# Populations Mods 23-24

First of all a flow diagram:
 Click for full-size image
Note that this is for a country, not the planet, since people (so far) are not leaving the planet...or arriving from elsewhere.
National version as a formula:

If you look at the planet as a whole (sans aliens or Elon Musk):

so, there is a neat shorthand formula for this:

Which is an estimate, the real number is 69.3 (why? look below if you want to know)
Here is an example:

Note that as the growth rate increases, the doubling time decreases.
Look for this on the AP as multiples/fractions of 70: 14, 28, 35, and so on...

You can also see this by using our previous formula: Nt = Noe^rt
Set N to 100, try with a 7% growth rate (0.07 is r) and set time to be 10 years (70/10)
Calculate Nt
Here's what this might look like:
 Click for full-size image
When calculating growth rates, always use the CHANGE in population divided by the base population, e.g. 7/100 is 7% growth rate, so this population would go from 100 to 107, like in the chart above.

Now, to babies: TFR is the total number of babies a woman will have in her lifetime.
Replacement level fertility (RLF) is just above 2.0, (usually 2.1, as some babies don't reproduce or make it to reproductive age).
What does this mean in Japan, where young people are not having babies?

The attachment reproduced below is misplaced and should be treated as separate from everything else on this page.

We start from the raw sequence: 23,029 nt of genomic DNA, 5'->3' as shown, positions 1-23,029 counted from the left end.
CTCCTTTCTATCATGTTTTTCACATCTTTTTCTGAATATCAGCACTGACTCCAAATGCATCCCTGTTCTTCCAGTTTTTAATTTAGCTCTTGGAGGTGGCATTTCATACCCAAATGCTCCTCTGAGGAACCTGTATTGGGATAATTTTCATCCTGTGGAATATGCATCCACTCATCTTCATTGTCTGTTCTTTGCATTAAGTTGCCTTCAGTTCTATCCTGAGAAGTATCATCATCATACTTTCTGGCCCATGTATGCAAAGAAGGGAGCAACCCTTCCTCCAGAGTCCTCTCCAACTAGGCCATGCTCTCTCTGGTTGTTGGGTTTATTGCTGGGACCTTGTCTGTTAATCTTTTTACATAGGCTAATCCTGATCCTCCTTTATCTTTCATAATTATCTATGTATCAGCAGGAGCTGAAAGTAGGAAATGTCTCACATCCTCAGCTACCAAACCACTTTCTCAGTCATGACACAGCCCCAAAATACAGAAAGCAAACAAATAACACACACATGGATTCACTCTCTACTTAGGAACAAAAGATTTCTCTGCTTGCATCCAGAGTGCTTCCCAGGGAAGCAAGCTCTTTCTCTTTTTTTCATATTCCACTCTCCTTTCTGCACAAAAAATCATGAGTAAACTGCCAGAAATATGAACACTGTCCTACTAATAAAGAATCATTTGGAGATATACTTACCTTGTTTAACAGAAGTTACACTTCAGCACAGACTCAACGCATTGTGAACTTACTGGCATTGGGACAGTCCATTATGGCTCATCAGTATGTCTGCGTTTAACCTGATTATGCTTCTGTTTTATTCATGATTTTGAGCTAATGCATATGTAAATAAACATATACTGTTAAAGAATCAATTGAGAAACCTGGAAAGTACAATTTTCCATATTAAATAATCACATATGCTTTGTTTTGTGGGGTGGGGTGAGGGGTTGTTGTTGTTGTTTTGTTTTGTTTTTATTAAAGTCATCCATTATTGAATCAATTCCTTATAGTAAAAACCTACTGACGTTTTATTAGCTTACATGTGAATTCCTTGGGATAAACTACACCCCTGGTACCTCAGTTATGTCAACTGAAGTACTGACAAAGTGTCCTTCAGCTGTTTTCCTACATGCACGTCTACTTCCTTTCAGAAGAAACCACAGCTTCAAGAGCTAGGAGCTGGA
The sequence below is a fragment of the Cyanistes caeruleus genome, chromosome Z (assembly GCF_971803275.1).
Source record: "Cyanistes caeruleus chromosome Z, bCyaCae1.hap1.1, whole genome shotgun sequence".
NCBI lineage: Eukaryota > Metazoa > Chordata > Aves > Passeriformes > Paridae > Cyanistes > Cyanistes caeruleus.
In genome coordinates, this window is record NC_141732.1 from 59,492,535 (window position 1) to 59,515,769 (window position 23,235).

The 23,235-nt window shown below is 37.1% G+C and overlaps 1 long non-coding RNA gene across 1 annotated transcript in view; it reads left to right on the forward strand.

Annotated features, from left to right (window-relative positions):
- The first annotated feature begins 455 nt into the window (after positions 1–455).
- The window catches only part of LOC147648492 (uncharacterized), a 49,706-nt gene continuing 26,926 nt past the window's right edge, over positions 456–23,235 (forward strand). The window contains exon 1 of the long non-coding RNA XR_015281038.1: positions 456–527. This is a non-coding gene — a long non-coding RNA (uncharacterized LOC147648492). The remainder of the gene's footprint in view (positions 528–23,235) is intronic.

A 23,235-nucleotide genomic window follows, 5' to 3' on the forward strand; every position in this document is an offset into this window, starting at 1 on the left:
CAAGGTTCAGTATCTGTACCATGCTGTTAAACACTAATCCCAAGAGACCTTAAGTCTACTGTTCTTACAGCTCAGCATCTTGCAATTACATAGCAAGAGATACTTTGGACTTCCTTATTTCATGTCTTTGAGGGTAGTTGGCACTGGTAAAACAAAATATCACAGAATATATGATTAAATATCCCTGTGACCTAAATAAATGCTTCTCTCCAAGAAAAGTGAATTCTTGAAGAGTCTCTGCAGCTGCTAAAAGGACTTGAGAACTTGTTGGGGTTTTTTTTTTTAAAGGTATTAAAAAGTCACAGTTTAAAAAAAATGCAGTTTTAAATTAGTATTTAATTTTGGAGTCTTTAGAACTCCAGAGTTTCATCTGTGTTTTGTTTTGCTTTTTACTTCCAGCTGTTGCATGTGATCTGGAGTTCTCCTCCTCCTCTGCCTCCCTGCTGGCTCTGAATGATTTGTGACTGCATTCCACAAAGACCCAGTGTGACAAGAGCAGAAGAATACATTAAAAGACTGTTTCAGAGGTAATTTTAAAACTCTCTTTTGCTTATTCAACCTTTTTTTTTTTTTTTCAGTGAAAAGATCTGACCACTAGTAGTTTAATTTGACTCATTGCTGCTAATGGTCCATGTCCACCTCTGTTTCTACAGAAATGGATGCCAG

RLF depends on developed/developing nations as well (clean water, medical care, access to food, war)
Life expectancy: depends on these as well...
Infant mortality: under age 1 (reason for big Hawaiian one year birthdays)
child mortality: under 5

Look up life expectancy in 1900...
Look up the average family size and how many made it to age of 5 in 1900
What portion of the US population was farmers then?

Age structure diagrams/population pyramids-check these out: UAE, Japan, Sudan, Iraq/Iran, Russia----WHY?
Check this out:
https://www.populationpyramid.net/world/2021/

...and look these up:
1. Go to 1950 and look at the US population. Look again in 1960. Where is the baby boom? Why were there so few babies born during 1940-45?
2. If you were a 42 year old American in 2000, when were you born? How old are your kids? Find the "boom echo".
3. Find the impact of the Iran/Iraq war of 1980-89, which side had the biggest impact? If you were a 35 year old Iraqi man in 1995, how old were you during this war?
4. If you are a 30 year old German man in 1950, when were you born? How old were you in WWII (1936-1945)?
5. If you were a 35 year old woman in Japan in 1960, why are there so few men to choose from?
6. Look at the UK in 1960. Where are the casualties of WWII, and are they both male and female? Explain.
7. What the heck is going on in UAE?
8. Look at Russia in 1960. What gaps do you see? Why?
9. Information about China is very spotty-why would this be? See if you can find the impact of the one-child policy from 1979-2021.
10. Compare present day Japan to Africa. What issues will they need to address?
11. Look at present day Italy, Japan and Germany. What is common?
12. Compare present day India and China. What do you see?

Terms to know: Human Populations-----------------------------

Fecundity: the ability to reproduce

Fertility: production of offspring

CBR: crude birth rate: births per 1000 people

TFR: total fertility rate: total kids per woman in her lifetime (25-30!)

ZPG: zero population growth: 5+ where infant mortality is high, 2.1 is normal

China: was 6 -> 1.8 (below replacement level since 1979, one child policy)

China has a 140/100 male to female ratio: why?

Global TFR is 2.6